Toyota Motor Corporation TM has decided to halt its expansion plans in India due to the country’s elevated tax structure. The company has further issued a clarification stating that the Indian auto market is an inherent part of its international strategy and it is devoted to carrying out operations in the country. Hence, though the company will cease its expansion plans in India, it will go ahead with the investment plans.
The Japan-based automaker commenced its operations in India back in 1997. Reportedly, in August, Toyota’s Indian unit, Toyota Kirloskar Motor, had a market capture of only 2.6% in the country, down from the prior year’s roughly 5%.
India’s auto market is the fourth largest in the world. The auto biggies in the country are Maruti Suzuki India Ltd. and Hyundai Motor India Ltd., with a combined share of almost 70% of the Indian market.
However, the coronavirus pandemic has crippled the auto industry, straining auto sales in India. To revitalize the economy, Indian Prime Minister Narendra Modi had announced the “Make in India” program, in which the country is also offering incentives worth billions in a bid to attract global firms to invest in manufacturing units in the region, including production-linked allowances for automakers.
However, in India, the tax regime is very stringent for auto vehicles, including cars, two-wheelers and sports utility vehicles (excluding electric vehicles), which are subject to taxes as high as 28%. Moreover, automobiles, being luxury items in India, are subject to additional levies, within the band of 1-22% depending on various factors like the car’s type, length or engine size. This structure could bring the tax charged on an SUV to as high as 50%.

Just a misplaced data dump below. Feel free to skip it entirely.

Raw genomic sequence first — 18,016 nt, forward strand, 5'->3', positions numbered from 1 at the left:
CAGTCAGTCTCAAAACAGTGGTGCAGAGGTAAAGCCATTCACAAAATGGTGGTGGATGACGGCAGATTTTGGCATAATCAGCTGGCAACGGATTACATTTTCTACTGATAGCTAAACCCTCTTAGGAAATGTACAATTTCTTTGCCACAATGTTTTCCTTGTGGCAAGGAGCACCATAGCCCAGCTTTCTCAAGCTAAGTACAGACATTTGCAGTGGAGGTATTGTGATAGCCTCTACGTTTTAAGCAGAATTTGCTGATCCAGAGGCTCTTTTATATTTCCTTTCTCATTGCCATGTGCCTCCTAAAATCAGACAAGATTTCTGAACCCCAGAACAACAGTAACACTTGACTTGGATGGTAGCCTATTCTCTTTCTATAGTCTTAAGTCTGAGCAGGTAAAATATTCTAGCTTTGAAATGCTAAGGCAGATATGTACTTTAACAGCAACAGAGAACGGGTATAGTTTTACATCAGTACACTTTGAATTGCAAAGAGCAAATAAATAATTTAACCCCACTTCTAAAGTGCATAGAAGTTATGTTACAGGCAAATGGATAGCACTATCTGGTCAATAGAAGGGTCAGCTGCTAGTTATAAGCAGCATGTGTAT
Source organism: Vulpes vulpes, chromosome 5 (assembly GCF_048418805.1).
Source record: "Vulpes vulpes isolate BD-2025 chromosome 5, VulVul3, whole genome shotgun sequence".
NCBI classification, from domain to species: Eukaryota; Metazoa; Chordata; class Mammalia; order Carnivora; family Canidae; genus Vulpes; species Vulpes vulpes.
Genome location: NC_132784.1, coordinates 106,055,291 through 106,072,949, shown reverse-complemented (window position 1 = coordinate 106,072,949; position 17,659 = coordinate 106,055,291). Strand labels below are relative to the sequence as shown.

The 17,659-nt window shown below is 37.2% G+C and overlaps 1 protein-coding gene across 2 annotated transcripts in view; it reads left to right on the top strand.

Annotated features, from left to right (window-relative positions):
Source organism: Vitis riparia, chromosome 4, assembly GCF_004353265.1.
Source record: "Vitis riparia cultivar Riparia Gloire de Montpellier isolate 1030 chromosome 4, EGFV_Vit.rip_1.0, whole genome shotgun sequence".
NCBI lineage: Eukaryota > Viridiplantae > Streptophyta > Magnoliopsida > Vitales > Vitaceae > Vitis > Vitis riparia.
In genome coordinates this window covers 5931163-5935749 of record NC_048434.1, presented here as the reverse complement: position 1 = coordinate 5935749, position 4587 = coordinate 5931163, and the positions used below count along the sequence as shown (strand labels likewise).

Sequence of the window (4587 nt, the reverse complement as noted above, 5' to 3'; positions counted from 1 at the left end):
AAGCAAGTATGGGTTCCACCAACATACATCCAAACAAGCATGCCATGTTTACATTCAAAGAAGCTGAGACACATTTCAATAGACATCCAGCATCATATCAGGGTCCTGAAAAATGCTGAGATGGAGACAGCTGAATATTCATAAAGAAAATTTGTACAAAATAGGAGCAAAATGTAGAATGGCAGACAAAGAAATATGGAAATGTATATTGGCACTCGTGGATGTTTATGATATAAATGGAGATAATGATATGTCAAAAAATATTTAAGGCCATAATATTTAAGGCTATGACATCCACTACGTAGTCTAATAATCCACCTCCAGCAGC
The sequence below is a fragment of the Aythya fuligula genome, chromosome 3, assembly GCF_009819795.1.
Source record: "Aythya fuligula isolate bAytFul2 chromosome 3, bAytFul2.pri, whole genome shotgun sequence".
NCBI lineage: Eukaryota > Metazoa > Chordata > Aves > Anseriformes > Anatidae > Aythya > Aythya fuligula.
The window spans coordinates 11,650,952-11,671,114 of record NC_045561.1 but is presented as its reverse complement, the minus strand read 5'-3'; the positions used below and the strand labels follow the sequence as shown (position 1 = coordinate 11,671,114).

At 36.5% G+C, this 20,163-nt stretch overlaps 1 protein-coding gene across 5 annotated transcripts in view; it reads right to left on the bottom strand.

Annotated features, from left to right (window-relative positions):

Thanks to this extravagant tax structure, international automakers have always battled to make place in the Indian auto space. Such hefty taxes dent the automakers’ margins and also restrict from rolling out new products. In the past, General Motors GM had exited the country in 2017 as it was unable to maintain its market share. Furthermore, Ford Motor entered into a joint venture with Mahindra & Mahindra Ltd. in India after being unable to win over customers for years. This ceased independent operations of Ford in India.
Additionally, this tax regime makes it very expensive for Indian consumers to own a vehicle, resulting in idle capacities within the manufacturing plants.
Electric vehicles (EV) have not gained much popularity in India as very few can afford it .Tax on electric vehicles, is currently 5% in India, which will likely flare up in the future once sales pick up.
Toyota — peers of which include Honda Motor HMC and Nissan Motor NSANY — is focused on developing hybrid vehicles in India, which are subject to taxes as high as 43%, which are straining volumes and affecting the company.
However, the company expects the Indian economy to recover soon as things are gradually starting to look up. The company plans to invest Rs 2,000 crore toward the development of EVs in India, in order to cater to the domestic demand and for exports. This decision underscores the commitment of the Japanese company to its future in India.
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